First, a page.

Blackleg and Soft rot

Pectobacterium spp. and Dickeya spp.

Kind of organism : Bacteria

Detection method : PCR, Isolation, ELISA

All diseases & pests

Causal agent(s) and transmission

The bacteria associated to blackleg and soft rot on potato, belong to the genera Pectobacterium et Dickeya (formerly Erwinia).

 Blackleg on potato stems is historically associated in Europe to Pectobacterium atrosepticum (formerly Erwinia carotovora subsp. atroseptica). However, other species belonging to the genera Pectobacterium and Dickeya can also cause blacklef and soft rots on potato.

Recent studies have shown that the complex ‘Pectobacterium carotovorum subsp. carotovorum’, formerly Erwinia carotovora subsp. carotovora, included species or sub-species such as P. parmentieri  and P. carotovorum subsp. brasiliense, which are now clearly identified as distinct taxa.

Among the genus Dickeya  (formerly Erwinia chrysanthemi or Ech), the two main species which have beeen identified on potato blackleg symptoms are D. dianthicola and D. solani, this latter classified as a new species following its emergence in Europe, in the years following 2000.

Tuber soft rot, which can develop during storage or in the field, is usually associated with Pectobacterium carotovorum subsp. carotovorum and Pectobacterium atrosepticum but bacteria belonging to the genus Dickeya spp. can also cause soft rot on tubers.

The primary blackleg inoculum source appears to be the tuber. The other sources and vectors of infections are water, soil, weeds and cultivated plants. Additionally, manure and insects have been identified as vectors of these bacteria


Blackleg disease occurs widely in potato growing areas. The incidence of the disease is very variable from sporadic presence to high losses (poor emergence, wilting, tuber rot) in favourable conditions and on susceptible potato cultivars.

Symptoms on foliage

Early bacterial infections induce rotting of mother tubers and may be responsible for poor or non-emergence.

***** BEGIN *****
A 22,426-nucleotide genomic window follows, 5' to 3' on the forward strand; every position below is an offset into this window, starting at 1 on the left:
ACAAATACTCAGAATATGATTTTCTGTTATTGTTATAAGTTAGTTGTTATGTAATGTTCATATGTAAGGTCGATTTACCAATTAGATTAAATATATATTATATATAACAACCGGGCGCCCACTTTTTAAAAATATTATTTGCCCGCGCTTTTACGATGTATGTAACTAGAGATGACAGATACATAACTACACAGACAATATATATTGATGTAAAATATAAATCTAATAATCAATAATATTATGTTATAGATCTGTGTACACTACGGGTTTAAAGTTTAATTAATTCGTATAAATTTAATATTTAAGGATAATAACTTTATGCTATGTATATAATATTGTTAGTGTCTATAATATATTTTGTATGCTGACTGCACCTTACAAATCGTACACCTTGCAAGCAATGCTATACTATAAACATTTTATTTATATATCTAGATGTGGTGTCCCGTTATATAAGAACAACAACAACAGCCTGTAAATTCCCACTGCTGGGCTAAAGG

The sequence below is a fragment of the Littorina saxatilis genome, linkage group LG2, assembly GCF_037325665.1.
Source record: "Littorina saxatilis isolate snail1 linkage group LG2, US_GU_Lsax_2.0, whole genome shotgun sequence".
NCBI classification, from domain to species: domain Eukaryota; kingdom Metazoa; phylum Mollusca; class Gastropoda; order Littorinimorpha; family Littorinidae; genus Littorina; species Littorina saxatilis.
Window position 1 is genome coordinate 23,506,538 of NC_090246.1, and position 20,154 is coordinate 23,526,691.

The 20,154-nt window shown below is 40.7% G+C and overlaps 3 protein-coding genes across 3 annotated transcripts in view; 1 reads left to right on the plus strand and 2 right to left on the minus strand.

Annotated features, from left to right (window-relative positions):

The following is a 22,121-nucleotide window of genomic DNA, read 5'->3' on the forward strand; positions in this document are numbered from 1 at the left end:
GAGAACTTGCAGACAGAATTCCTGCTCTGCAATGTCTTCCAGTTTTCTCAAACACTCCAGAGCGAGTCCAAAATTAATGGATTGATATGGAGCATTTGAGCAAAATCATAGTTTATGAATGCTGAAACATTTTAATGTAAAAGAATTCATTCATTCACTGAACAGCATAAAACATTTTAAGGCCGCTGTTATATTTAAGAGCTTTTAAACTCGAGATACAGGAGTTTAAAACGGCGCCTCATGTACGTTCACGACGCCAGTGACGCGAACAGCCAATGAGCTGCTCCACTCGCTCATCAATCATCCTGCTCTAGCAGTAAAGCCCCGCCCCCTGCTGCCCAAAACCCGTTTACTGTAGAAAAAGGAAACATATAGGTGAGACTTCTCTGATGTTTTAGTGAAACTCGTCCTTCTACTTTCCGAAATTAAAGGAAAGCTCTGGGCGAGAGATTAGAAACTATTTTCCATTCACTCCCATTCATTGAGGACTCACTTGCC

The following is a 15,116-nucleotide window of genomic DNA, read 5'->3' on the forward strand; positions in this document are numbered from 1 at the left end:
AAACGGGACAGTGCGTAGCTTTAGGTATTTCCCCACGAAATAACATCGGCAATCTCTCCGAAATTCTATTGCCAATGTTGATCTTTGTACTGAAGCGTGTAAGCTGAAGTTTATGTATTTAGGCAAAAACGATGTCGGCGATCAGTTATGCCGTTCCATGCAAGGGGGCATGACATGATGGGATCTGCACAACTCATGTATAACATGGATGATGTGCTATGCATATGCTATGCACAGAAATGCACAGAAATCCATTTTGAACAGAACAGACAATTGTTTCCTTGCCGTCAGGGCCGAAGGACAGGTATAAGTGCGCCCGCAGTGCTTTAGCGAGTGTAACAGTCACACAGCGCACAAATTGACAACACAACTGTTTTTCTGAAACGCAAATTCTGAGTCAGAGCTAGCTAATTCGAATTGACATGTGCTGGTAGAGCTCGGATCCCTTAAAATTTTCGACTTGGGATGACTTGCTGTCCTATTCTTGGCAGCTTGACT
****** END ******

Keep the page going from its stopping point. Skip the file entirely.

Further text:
Blackleg is the most typical symptom (photo 1). It ranges from a dark brown wet rot of the lower part of the plant to dry necroses depending on weather conditions (photo 2). In some cases, only internal necrosis develops, sometimes associated with hollowing of the stem due to pith degradation (photo 3). Chlorosis and/or leaf wilting symptoms associated with blackleg (photos 4 and 5) enable the identification of diseased plants in infected fields.

Although humid conditions are favourable to the development of rot, warm dry conditions are more likely to cause wilting.

Symptoms on tubers

Diseased tubers show soft rot, often extending from the stolon end into the tuber (photo 6). The wet rot presenting a granular consistency has a creamy-white colour or a brown to black colour near the margins of the diseased tissue (photo 7). Secondary saprophytic organisms developing in infected tissue cause nauseating smells and the formation of mucusLenticel rots are observed in the case of field conditions that are too wet or in high humidity storage conditions (photos 8 and 9).

Risk factors

The main favourable factors for the development of blackleg and tuber soft rot bacteria are relative humidity and anaerobic conditions. Both factors enhance the multiplication of bacterial populations to a critical level that leads to the appearance of the disease.

The development of one or the other of the different bacteria, Pectobacterium spp. or Dickeya spp., depends on climatic conditions, temperature probably being highly determinant.

Tubers can be the primary source of inoculum but pathogens can also be present in the environment: thus, Pectobacterium and Dickeya have been evidenced in the water (rivers, reservoirs) but poorly survive in bare soil. Pectobacterium colonizes roots of many plant species and has also been detected on and in insects. The host specificity varies according to the Pectobacterium species: very wide for P. carotovorum subsp. carotovorum  but limited in the case of P. atrosepticum. The host range of the newly identified species  P. carotovorum subsp.. brasiliense or P. wasabiae is little known so far. The emergence of D. solani on potato is probably related to its passage on this host from cultures of ornamental plants in the Netherlands. Field contamination of tubers originated from bacteria-free material suggests the presence in the environment of plants likely to host, without expressing them, bacteria and then, constituting reservoirs for the pathogens.


Bacteria control is essentially prophylactic and includes the following measures in particular: